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Opinion

Let's try something new and end Black History Month

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http://66.225.205.104/0303blackhistorymont.mp3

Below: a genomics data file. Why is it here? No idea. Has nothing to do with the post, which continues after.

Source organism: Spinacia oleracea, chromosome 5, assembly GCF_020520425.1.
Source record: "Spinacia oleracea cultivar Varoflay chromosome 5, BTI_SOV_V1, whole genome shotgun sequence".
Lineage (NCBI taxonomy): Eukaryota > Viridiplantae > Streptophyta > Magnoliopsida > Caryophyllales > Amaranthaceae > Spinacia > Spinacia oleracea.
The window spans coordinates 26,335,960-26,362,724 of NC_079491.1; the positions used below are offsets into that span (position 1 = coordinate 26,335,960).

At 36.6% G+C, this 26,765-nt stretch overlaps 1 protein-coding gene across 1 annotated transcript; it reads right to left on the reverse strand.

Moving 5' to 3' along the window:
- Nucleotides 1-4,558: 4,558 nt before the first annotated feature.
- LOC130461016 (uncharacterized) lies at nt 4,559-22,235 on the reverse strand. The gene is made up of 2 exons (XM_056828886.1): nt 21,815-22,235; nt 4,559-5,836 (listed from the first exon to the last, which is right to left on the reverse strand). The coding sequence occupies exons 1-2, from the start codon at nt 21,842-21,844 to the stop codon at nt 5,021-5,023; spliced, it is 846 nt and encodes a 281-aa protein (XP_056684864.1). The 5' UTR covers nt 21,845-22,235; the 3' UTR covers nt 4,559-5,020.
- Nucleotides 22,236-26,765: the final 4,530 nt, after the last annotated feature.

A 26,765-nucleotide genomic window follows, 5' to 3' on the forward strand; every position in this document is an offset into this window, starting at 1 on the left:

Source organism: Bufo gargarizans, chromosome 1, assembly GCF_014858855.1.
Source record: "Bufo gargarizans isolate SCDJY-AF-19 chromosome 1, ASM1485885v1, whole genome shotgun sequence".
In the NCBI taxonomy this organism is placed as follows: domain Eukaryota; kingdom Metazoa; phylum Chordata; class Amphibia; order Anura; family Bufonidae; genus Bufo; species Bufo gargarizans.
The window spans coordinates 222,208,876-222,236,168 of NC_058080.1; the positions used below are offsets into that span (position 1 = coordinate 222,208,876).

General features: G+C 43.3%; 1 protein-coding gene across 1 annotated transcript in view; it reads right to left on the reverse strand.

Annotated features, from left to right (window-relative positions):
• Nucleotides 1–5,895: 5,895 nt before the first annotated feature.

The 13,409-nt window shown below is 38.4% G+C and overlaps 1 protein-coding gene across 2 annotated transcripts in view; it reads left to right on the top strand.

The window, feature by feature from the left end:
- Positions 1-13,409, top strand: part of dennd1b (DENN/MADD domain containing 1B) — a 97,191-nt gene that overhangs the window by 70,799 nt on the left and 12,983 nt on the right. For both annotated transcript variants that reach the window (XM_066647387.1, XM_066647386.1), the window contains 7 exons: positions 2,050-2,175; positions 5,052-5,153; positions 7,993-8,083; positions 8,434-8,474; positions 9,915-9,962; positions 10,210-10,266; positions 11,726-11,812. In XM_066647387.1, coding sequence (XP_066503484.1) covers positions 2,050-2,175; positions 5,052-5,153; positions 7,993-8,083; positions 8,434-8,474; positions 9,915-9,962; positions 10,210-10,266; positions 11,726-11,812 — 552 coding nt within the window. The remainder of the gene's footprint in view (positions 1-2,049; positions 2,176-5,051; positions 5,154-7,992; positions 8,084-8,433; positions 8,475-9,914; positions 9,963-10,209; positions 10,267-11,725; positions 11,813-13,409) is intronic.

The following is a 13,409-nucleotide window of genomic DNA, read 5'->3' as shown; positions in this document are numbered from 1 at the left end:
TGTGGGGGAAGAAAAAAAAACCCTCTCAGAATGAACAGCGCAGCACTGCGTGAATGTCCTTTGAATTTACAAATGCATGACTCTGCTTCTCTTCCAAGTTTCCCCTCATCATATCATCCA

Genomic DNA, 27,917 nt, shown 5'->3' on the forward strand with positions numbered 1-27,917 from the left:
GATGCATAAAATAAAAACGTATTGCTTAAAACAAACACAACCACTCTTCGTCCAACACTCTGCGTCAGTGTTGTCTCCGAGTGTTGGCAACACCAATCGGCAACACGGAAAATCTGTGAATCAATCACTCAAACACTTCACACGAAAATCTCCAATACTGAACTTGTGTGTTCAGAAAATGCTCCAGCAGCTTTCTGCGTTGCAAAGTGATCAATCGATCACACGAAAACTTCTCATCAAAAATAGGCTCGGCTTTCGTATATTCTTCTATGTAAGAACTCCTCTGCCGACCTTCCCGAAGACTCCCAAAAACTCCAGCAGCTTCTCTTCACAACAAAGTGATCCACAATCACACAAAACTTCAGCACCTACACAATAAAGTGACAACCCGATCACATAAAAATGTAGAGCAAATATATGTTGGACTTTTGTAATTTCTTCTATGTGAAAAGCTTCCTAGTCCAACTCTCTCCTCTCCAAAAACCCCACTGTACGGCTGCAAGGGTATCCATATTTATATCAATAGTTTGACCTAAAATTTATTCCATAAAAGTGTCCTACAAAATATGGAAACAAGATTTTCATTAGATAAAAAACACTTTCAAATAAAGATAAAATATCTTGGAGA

It's time to get rid of Black History Month. I don't make this statement lightly, and I certainly don't make it for the sake of shock value. We need to turn our focus to desegregating our history curriculums. Never before have the lines been so blurred between African-American history and American history. Where does President Obama fall? It's absurd to think that he would only be covered during Black History month. It's also absurd to leave him out of Black History Month. He's American history, and so are all other people covered during Black History Month. The contributions of African-Americans aren't trivial side notes. Yet, that's the position they're relegated to with a month that claims to take care of any oversights textbooks have historically made. You see, Black History Month largely misses important movements and battles that are part of our country's history. Yes, it covers the superstars like Booker T. Washington, Martin Luther King and Rosa Parks. But so much more is lost, like the Niagara Movement or the evolution of the black press. When children anywhere in this country make it out of the 1920's era without an in-depth discussion of the Harlem renaissance, there's a problem. And it was so much bigger than Langston Hughes. You'd think this is where Black History Month shines by supplementing an otherwise deficient curriculum. But my experience with Black History Month usually consisted of a two-page book report and the singing of the Negro National Anthem in music class. Many of my friends would even recycle Black History Month papers from previous years. My experience may be isolated, but I doubt it. The fact that it could happen at all is a travesty and has demonstrated to me that students don't take it seriously. Let's learn about Africa and South America. Or let's learn about black history from before the Emancipation Proclamation. It's clearly time to try something new, but no one is willing to step away from the safety net that is Black History Month. Don't get me wrong. Black History Month was better than nothing. But it's failed if the month is still necessary more than 80 years after it was started by Carter G. Woodson. And if Black History Month is not longer necessary, then it has succeeded. Devo'n Williams is a student at Johnson C. Smith University and a WFAE intern.